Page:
Japan has scored only one goal in its first two World Cup matches.

But Japanese spectators in Brazil have scored a major triumph for individual responsibility. After both of their team's games (a 2-1 loss to Ivory Coast last Saturday and a 0-0 tie with Greece Thursday), they have cleaned up stadium litter.

They will do so again Tuesday, when Japan must pull a major upset over Colombia to avoid elimination from the quadrennial sports spectacle.

Though this story has a "man bites dog" shock appeal for many, some of us aren't surprised by the Japanese commitment to leaving no mess behind.

That admirable resolve was on constant display 14 months ago during my first, but hopefully not last, trip to that fascinating island nation. The long journey with my wife to visit our son lasted three nights in Tokyo, three in Fukushima-shi and three more back in Tokyo.

On our final night way over there, we attended a baseball game at Tokyo's Meiji Jingu Stadium (Yakult Swallows 3, Hiroshima Carp 1). The crowd there also picked up after itself.

Just don't expect many spectators at RiverDogs games to follow that tidy example.

RiverDogs general manager Dave Echols told me Thursday that his team has "overall a clean fan base." Yet he also said five to seven workers pick up fan-strewn trash during games at Riley Park. Once the crowd departs, usually a half-hour or so after a game, Echols said it's "Pick up the big items and break out the blowers" for a task that takes from one and a half to two hours.

And Charleston Battery president Andrew Bell told me Friday that it takes his side of workers "a few hours to get it back to respectability" after games at Blackbaud Stadium on Daniel Island.

Perhaps the RiverDogs could call their postgame workers "cleanup hitters" (think Mickey Mantle), and the Battery could dub theirs "sweepers" (think Franz Beckenbauer).

Local attractions

Back to Brazil: Some fretful folks find those self-cleaning Japanese fans not just weird but a menace to the job security of those hired to handle that chore.

That's silly. You'll see little or no change in the slovenly standards of most fans at your next outings to watch our RiverDogs (they're at Riley Park again tonight through Thursday night) and our Battery (at Charlotte tonight, but returning to Blackbaud to play Richmond Friday night).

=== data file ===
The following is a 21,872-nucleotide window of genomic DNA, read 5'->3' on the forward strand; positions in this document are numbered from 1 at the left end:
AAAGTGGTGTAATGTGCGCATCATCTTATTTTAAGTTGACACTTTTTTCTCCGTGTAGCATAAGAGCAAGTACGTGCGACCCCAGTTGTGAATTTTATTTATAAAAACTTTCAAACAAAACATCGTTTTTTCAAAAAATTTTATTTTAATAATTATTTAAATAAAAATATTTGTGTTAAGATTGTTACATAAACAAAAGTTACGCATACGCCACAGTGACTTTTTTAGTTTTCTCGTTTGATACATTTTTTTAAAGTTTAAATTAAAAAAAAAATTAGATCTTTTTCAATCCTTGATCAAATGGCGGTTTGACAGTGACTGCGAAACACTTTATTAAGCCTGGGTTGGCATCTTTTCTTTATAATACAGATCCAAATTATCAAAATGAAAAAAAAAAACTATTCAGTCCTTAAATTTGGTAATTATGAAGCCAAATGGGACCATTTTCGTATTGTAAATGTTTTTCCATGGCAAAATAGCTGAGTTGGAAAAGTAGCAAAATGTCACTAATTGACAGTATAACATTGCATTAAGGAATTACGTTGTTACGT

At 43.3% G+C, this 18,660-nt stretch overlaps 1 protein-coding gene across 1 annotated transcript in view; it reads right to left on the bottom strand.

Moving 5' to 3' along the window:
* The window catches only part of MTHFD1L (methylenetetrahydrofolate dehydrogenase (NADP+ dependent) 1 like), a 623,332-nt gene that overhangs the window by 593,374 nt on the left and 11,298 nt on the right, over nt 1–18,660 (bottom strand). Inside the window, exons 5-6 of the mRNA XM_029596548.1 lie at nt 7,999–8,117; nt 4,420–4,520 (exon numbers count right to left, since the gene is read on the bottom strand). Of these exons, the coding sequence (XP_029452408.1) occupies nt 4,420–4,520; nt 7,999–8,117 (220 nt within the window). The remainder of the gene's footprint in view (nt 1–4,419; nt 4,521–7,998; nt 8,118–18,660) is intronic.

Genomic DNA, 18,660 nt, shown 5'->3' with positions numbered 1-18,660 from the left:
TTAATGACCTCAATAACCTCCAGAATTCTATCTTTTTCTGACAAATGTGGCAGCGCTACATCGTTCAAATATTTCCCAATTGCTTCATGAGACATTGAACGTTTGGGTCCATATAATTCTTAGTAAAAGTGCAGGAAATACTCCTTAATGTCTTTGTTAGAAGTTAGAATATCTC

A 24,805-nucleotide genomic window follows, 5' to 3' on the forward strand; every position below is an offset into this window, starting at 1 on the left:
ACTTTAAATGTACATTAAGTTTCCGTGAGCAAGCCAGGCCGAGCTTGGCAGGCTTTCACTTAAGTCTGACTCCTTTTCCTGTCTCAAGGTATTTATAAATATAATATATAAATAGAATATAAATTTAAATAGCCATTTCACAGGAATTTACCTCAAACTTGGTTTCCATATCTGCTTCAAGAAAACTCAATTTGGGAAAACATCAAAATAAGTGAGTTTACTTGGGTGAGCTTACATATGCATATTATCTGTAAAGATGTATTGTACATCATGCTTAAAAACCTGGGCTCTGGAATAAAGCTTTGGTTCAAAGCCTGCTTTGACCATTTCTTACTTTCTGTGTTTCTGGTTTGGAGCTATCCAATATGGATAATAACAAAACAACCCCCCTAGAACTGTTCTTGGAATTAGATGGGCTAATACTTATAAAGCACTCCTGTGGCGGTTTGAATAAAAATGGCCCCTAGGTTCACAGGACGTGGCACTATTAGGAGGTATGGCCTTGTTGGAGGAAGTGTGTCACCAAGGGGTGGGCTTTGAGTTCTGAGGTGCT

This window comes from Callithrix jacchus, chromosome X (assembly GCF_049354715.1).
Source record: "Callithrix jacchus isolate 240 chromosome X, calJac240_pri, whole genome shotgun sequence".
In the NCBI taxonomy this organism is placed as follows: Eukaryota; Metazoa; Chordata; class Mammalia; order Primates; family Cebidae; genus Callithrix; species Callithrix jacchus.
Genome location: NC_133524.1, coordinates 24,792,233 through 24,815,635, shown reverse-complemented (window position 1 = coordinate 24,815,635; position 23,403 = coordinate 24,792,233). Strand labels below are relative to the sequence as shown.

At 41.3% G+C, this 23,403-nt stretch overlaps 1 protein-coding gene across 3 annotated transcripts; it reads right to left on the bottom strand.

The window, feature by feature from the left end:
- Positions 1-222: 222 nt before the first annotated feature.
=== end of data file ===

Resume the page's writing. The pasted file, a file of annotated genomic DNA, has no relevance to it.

As for the World Cup, if you're psyched for Sunday's U.S.-Portugal showdown and are enjoying telecasts of "The Beautiful Game" from beautiful Brazil, you should also like watching the Battery play futbol, aka soccer, at Blackbaud.

Back to our Far East odyssey, which required going way out westward:

The Japanese seemed much more polite than us Americans. They also seemed to take more pride in their work, regardless of the job.

And yes, they seemed far less inclined to trash up their surroundings.

Sure, most of us are too easily impressed by wherever we are and whoever we're around when on vacation - especially when luxuriating in a swank hotel: We stayed in the same Tokyo Shinjuku Hilton where Sean Connery, the Beatles, the Dalai Lama and other luminaries have lodged.

Yes, the Japanese performed a very different kind of cleanup act by brutally waging aggressive war (remember Pearl Harbor?) to clear space for their ill-fated Greater East Asia Co-Prosperity Sphere.

Yet by now they've been our reliable allies for a long time.

And big-league rookie Masahiro Tanaka, formerly of the Rakuten Golden Eagles, is now the only reliable starting pitcher for the New York Yankees, the RiverDogs' parent club. At 11-1, he might be American baseball's best pitcher this season.

As for Japanese baseball, the game we saw last year was enhanced by charmingly enthusiastic fans for both teams.

They blew trumpets, pounded drums, sang, chanted, waved banners and wore funny outfits.

Swallow supporters, including us, even did "umbrella dances" each time the home team scored.

Hey, when in Tokyo, do as the Tokyoans do.

And when anywhere else, emulate the positive things the Japanese do, including putting pride into what you do - in and out of sports arenas.

Bitter gulp a mea culpa

But this column closes in shame, not pride:

My Thursday column incorrectly named Arthur Ravenel as the Republican loser to Democrat Mendel Davis in the 1971 special general election to replace 1st District Congressman Mendel Rivers, who died late in 1970. James B. Edwards was the GOP nominee who lost to Davis. Ravenel did run for that seat in '71, but finished second to Edwards in the Republican primary.

That ill-fated column also reported that John McKissick is heading into his 53rd season as Summerville High School's head football coach.

Of course, as anybody who can count should know, this will be his 63rd season.

Double ouch!

But if you like my columns, you can keep your faith that they will have no more mistakes for the rest of this month. Period.

OK, so that's a promise you can count on only because there will be no more columns from me for the rest of this month.

I've got next week off.

Frank Wooten is assistant editor of The Post and Courier. His email is wooten@postandcourier.com.